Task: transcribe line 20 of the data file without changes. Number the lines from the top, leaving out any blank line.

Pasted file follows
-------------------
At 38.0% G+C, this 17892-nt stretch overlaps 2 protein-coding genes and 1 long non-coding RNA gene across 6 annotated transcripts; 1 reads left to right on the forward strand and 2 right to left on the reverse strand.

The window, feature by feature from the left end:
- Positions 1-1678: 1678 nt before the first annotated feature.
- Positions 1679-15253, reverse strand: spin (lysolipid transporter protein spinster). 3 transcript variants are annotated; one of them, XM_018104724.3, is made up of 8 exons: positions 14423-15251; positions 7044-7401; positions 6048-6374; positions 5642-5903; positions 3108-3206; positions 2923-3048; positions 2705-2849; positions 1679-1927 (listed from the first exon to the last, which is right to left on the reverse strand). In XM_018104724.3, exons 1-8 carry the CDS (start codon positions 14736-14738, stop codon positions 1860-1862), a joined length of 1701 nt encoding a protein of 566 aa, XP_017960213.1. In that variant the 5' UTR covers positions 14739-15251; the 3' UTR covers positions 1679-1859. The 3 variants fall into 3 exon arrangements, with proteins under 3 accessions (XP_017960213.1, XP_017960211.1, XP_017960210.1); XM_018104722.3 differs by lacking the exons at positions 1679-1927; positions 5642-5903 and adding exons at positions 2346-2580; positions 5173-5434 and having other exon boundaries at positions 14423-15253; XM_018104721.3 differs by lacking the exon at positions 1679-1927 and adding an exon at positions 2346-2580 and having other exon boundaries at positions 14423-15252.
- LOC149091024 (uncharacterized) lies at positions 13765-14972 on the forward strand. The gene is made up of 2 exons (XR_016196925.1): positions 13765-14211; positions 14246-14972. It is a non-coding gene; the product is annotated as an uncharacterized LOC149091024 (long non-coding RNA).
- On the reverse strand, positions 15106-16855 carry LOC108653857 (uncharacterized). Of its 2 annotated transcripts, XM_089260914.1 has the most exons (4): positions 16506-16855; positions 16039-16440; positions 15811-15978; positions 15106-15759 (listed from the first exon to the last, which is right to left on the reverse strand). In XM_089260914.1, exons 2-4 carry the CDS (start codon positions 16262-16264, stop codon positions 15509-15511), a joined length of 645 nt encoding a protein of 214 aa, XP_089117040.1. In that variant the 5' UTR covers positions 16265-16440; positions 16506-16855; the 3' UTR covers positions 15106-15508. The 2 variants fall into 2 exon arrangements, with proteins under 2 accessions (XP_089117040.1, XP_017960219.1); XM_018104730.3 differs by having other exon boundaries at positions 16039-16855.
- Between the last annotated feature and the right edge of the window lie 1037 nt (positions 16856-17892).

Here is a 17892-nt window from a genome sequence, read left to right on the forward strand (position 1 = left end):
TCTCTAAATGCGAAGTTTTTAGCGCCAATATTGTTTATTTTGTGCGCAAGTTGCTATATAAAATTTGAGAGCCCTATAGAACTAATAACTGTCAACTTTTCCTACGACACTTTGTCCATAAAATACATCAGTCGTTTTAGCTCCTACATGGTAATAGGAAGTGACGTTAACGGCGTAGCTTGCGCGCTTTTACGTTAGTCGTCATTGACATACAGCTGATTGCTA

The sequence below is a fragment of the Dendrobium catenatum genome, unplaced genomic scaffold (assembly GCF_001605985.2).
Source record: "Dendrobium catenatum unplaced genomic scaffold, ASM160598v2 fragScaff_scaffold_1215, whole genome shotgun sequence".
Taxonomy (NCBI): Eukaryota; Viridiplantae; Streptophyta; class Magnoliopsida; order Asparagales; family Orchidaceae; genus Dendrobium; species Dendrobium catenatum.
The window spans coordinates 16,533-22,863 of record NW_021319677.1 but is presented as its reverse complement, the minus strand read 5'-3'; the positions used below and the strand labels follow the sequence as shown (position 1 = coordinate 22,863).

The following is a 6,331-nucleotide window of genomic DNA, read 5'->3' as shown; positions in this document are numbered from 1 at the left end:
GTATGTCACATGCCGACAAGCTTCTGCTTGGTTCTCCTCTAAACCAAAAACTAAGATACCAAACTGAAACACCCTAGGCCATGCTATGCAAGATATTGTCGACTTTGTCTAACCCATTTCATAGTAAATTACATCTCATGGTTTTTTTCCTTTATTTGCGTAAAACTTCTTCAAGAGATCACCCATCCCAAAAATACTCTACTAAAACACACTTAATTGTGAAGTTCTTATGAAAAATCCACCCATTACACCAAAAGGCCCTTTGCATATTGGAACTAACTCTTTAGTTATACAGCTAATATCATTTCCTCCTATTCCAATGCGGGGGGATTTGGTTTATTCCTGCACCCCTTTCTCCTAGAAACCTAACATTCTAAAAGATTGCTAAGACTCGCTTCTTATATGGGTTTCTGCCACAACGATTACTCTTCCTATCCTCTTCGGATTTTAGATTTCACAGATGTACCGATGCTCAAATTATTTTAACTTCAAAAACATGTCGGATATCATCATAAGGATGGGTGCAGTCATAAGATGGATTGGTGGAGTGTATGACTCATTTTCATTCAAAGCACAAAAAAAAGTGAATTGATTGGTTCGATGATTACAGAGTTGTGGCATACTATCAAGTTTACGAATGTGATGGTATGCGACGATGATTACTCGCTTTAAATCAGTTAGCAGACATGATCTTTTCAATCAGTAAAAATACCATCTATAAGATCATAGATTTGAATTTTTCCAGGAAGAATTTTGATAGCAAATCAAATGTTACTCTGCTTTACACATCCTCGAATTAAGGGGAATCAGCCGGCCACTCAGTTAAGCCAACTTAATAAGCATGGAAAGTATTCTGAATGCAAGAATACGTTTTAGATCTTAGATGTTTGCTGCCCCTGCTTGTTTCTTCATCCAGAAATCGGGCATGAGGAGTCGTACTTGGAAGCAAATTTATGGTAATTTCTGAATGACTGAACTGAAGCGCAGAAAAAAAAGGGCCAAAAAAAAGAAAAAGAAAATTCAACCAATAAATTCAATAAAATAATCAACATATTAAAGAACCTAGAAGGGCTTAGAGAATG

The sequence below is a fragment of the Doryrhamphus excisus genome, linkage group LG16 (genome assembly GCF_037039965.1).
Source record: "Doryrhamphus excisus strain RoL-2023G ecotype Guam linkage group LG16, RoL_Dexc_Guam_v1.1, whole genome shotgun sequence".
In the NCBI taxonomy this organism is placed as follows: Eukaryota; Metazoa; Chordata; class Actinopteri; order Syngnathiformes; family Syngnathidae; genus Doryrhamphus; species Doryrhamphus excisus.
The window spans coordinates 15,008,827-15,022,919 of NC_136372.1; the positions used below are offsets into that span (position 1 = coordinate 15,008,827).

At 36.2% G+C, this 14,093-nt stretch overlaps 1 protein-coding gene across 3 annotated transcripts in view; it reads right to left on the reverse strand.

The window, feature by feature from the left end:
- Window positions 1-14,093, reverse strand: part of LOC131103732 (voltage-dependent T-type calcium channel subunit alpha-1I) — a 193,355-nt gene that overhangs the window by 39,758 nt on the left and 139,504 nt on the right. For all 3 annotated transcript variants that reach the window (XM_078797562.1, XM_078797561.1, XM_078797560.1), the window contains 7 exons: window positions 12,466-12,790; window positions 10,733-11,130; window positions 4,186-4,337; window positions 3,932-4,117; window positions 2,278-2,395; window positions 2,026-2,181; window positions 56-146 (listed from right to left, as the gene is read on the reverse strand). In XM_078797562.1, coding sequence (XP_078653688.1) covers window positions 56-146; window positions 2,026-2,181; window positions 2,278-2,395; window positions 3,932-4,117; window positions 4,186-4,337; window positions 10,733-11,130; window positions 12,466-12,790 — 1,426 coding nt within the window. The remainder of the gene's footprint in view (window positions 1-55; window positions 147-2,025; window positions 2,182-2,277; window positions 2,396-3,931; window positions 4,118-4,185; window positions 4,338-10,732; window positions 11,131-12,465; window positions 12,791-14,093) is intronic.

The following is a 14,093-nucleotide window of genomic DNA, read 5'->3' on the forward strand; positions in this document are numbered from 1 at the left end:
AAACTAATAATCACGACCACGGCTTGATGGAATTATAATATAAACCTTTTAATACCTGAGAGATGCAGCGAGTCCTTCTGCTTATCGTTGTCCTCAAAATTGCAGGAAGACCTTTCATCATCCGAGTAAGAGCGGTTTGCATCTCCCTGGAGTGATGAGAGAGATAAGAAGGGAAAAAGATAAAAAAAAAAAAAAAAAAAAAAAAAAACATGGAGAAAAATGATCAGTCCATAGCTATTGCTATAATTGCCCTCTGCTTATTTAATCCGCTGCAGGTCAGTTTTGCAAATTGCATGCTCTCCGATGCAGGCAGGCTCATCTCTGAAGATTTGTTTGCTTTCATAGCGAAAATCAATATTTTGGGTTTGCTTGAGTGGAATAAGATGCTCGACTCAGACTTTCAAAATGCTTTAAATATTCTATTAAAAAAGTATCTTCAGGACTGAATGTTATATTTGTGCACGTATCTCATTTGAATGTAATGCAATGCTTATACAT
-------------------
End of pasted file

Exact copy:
At 36.2% G+C, this 14,093-nt stretch overlaps 1 protein-coding gene across 3 annotated transcripts in view; it reads right to left on the reverse strand.